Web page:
Abu Dhabi, UAESaturday 4 July 2020

'I can't tell the difference': how a CGI canine emerges as top dog in new Harrison Ford film

We discover how the actor appears on screen alongside a furry animal, despite not filming with one

Harrison Ford stars as John Thornton in the latest adaptation of 1903 novel ‘The Call of the Wild’. Twentieth Century Fox
Harrison Ford stars as John Thornton in the latest adaptation of 1903 novel ‘The Call of the Wild’. Twentieth Century Fox

With a career spanning more than six decades and starring roles in two of modern cinema’s most enduring franchises to his name – as Han Solo and Indiana Jones – as well as lead roles in cult classics such as Blade Runner and American Graffiti, Harrison Ford is ­undoubtedly one of the true Hollywood greats. Noted film critic and historian Roger Ebert described him, in a 1993 review of The Fugitive, as “the great modern movie everyman”.

It’s perhaps surprising, then, that at 77, the renowned actor has seemingly chosen to fly in the face of that long-standing maxim of the profession that you should never work with children or, in the case of The Call of the Wild, animals.

The film, which is based on Jack London’s much-loved 1903 novel of the same name, tells the interlinked stories of Ford’s John Thornton, a distraught father who heads for the wilds of the Gold Rush-era Yukon to find himself after his son’s death, and Buck, a loveable St Bernard-Scotch shepherd dog, who also finds himself in the snowy northern wilds after being kidnapped from his Californian home.

Ford is quick to set the record straight about undertaking the dreaded animal-related work – and reveals he actually didn’t do any at all. “One of the most interesting details of shooting this film was that there were no dogs to work with,” he says. “There was a human stand-in for Buck, to organise my eye line and to give me someone to participate with emotionally. It was, at first, a bit challenging, but then became quite good fun.”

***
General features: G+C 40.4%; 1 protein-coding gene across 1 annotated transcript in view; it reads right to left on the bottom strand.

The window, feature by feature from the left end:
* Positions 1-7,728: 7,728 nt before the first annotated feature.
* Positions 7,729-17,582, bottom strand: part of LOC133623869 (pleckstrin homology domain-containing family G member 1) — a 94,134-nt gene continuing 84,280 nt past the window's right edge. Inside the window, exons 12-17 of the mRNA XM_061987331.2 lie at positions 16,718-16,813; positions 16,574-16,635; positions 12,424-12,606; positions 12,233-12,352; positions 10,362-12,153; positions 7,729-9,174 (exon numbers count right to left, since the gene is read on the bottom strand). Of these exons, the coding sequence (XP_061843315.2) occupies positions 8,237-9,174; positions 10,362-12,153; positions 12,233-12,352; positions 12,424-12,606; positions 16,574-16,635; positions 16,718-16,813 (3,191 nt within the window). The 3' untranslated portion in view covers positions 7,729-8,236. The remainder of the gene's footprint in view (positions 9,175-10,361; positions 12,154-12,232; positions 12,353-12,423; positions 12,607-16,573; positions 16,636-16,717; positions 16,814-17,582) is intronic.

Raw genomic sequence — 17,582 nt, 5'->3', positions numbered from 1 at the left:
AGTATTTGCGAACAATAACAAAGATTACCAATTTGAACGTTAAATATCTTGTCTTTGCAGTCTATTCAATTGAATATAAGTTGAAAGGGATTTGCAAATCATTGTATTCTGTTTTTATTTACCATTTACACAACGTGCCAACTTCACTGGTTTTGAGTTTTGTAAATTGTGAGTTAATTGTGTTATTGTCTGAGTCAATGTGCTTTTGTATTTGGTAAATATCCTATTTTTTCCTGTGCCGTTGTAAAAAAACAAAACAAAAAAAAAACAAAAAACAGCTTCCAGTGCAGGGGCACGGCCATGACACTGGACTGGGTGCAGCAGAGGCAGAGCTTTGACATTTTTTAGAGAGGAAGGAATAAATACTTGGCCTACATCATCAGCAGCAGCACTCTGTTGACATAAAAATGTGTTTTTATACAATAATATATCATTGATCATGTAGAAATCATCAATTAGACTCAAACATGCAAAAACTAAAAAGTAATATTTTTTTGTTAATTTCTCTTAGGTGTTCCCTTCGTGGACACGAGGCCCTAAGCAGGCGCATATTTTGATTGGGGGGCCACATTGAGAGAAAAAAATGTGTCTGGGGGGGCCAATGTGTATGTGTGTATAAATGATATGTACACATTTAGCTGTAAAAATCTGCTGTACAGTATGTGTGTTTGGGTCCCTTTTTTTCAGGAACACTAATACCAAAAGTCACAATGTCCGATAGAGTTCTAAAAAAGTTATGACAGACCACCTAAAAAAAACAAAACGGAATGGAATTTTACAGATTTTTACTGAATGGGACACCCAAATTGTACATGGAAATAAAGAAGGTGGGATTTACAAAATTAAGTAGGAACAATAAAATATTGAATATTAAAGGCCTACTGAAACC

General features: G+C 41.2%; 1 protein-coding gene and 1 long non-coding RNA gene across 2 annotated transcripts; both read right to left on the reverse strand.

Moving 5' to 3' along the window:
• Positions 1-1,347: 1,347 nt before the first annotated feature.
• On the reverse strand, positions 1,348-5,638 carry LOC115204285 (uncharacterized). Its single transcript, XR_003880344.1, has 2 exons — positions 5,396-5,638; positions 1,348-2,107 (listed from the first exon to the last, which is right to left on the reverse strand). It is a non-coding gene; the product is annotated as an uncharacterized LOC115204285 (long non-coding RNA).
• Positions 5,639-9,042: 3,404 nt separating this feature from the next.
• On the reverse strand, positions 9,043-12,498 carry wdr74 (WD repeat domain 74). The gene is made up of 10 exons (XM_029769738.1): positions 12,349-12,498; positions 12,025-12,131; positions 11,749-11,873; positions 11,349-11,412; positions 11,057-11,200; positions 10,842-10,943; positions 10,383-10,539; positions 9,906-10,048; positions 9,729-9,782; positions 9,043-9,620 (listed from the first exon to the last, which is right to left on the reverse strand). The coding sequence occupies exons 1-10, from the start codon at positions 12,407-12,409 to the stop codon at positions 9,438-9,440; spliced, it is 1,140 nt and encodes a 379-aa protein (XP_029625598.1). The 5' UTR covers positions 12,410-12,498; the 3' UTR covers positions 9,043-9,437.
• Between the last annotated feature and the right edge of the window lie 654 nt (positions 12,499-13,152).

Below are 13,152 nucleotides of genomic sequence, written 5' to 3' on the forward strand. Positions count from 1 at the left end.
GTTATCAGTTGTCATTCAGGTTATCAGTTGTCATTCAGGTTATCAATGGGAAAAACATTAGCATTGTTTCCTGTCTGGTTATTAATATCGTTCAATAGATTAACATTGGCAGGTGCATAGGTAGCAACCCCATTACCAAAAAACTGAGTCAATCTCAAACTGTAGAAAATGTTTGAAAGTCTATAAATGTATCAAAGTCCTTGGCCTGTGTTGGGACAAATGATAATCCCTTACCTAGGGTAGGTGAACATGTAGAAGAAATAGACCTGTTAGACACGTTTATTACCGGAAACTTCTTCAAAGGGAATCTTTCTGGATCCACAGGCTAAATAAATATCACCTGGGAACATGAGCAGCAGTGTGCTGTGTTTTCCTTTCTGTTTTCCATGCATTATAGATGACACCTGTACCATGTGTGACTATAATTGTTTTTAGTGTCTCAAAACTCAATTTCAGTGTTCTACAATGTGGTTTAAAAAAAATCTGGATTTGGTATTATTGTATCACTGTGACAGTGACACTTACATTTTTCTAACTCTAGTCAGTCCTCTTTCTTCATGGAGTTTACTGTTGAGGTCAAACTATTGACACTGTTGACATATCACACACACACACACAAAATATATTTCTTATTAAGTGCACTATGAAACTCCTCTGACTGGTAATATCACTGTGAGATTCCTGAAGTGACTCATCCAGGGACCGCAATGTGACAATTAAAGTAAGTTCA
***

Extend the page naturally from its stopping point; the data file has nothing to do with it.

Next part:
The film’s doggie cast, which includes several computer-­generated huskies in supporting roles, was originally planned as a purely CGI endeavour, but as production progressed, the film’s FX crew began to incorporate more photography into their digital creations. Then, several weeks into shooting and with practical issues around making Buck sufficiently convincing, director Chris Sanders’s wife, Jessica, stumbled across a real St Bernard-Scotch shepherd rescue dog for adoption online, who was, incredibly, also called Buck.

I’ve been shown moments of animation in this movie which I mistake for a real dog – they can do that completely. I just can’t tell the difference.

Harrison Ford

This coincidence was too much for the director to ignore and the newly adopted dog was scanned and used as the basis for the Buck we see on screen. Although Buck Junior was invaluable in the CGI process, it was his human stand-in – former Cirque du Soleil performer and motion capture specialist Terry Notary – who was the crucial piece in the puzzle of bringing the dog to life on screen.

In the early stages of production a tennis ball was used as a marker for the actors during Buck’s scenes, with the CGI dog to be added later. But Notary proved up to the task of playing a dog, having studied the movement and mannerisms of the animals for hours to prepare.